The Kitchen Witches

Written by Caroline Smith
Directed by Marc Richard
Performed by Liz Gordon, Elva Mai Hoover, Ed Sahely, Courtney Micks
Victoria Playhouse Petrolia
July 26 to August 13, 2005
Reviewed by Mary Alderson

Kitchen Witches fails to conjure surprises

The Kitchen Witches, currently running at Victoria Playhouse Petrolia, has an intriguing premise and starts out with some hope, but in the end, it fails to deliver on the promised laughs.

The idea is a good one: two women who have competing cooking shows on the local cable station hate each other. When Izzy tries to take over Dolly’s show, the sparks fly, but the small audience loves the conflict. So the producer, Stephen, decides to continue with the two women cooking and fighting together. By the end, it becomes a little too didactic, and somehow, out of scatological humour, the audience is supposed to learn a lesson about true friendship. Neither the bodily function jokes, nor the message about friendship, work very well.

Playwright Caroline Smith wrote this for the Sterling Festival Theatre in 2003. With tighter editing and by replacing some of the old gags, it could be improved with dialogue to match the creative premise.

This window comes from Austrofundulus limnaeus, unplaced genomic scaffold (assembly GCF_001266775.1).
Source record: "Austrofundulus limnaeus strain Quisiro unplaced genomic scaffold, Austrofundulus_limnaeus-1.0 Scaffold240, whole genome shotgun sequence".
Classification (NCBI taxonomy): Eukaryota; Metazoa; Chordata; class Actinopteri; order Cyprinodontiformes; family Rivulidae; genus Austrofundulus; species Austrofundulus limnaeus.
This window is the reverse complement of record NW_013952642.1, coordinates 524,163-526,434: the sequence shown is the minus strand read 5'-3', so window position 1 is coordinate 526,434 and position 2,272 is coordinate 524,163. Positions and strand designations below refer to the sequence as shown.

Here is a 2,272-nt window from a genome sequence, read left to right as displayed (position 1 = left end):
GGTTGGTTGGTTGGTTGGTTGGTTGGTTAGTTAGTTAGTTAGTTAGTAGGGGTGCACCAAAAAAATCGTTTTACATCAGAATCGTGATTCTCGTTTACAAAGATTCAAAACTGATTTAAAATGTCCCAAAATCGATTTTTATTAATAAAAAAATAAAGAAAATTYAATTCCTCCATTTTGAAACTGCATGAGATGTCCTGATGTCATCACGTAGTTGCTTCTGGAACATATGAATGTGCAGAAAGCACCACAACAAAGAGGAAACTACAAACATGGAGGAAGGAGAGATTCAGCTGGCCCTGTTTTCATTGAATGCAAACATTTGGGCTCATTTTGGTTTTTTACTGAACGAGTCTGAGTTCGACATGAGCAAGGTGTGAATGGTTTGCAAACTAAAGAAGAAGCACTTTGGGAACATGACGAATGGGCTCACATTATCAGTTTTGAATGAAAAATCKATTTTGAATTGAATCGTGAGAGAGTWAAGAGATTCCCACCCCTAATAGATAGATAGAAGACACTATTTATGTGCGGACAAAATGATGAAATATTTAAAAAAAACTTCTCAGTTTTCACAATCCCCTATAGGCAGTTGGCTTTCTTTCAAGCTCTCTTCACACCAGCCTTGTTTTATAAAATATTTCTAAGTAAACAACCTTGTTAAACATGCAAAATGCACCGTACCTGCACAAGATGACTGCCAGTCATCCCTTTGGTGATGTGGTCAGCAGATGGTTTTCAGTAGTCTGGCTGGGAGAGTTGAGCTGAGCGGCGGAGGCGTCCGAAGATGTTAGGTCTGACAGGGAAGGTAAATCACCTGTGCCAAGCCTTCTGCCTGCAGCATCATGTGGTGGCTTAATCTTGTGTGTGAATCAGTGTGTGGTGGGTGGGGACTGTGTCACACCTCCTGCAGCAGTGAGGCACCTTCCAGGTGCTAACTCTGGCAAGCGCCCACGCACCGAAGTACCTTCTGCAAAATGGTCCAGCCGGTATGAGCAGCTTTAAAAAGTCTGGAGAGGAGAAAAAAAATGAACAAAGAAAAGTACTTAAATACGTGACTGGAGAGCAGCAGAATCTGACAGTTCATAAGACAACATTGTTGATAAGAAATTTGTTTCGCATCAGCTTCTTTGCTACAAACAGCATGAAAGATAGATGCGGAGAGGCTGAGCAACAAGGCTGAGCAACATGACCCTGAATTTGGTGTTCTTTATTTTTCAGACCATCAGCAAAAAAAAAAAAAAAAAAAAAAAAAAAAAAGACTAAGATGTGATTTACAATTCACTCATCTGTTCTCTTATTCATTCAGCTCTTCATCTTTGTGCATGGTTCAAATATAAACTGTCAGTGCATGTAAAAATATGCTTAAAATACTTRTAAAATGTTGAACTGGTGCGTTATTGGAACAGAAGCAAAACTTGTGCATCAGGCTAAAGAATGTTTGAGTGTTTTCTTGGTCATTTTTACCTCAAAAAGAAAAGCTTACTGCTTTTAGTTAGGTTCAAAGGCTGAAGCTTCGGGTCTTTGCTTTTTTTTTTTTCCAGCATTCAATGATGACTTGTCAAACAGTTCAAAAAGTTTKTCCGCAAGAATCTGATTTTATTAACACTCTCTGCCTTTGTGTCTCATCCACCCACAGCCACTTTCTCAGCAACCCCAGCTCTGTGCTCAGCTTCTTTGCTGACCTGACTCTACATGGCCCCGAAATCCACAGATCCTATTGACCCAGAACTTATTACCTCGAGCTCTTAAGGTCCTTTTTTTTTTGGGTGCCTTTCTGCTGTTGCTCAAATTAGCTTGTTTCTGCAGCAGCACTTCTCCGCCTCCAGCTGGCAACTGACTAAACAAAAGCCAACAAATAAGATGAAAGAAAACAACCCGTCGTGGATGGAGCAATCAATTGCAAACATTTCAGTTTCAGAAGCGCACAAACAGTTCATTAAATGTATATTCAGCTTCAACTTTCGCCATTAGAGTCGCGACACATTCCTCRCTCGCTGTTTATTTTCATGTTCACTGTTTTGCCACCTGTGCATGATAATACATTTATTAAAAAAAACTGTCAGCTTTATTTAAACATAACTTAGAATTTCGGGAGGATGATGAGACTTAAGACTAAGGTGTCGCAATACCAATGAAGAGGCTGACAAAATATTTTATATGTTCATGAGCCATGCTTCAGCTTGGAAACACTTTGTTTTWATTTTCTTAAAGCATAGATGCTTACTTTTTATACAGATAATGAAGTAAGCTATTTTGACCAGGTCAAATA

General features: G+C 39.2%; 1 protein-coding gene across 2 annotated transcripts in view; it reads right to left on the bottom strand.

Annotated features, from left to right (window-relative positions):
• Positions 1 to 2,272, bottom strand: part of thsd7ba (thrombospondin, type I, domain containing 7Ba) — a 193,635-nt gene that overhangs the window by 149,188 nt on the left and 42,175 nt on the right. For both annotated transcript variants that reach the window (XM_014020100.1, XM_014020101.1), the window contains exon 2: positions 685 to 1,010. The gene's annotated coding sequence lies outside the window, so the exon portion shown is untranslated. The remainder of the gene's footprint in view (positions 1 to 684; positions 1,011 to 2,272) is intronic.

The problems were not with the local cast – they did what they could with a tedious script. Liz Gordon as Dolly showed a delightful talent for accents, and a face for comedy. Elva May Hoover as Izzy was somewhat reminiscent of Betty White when she played TV cook Sue Ann Niven on the old Mary Tyler Moore Show. Like Sue Ann, Hoover plays Izzy as all sweetness for the camera, but a real witch when the camera is off.

Ed Sahely plays Stephen Biddle, the exhausted producer trying to garner ratings at a cable channel. Sahely was excellent as the radio personality in Looking at VPP a few weeks ago, and is known for his comedy in the improv television series, This Sitcom: Not to be Repeated. However, in this show, he is reduced to a lot of yelling and doesn’t have the opportunity to demonstrate his comedic timing.

Courtney Micks plays Rob, the camera girl, who is obviously working under some court-ordered volunteer program. Rob (who doesn’t want to be called Roberta) shows her bad attitude throughout. Micks is also the apprentice stage manager.

But while the cast performs well, the gags are old and tired, and the plot has no surprises, right up to the predictable ending.

The Kitchen Witches continues with eight shows a week at Victoria Playhouse Petrolia until August 13. Call the box office at 1-800-717-7694 or (519) 882-1221 for tickets.


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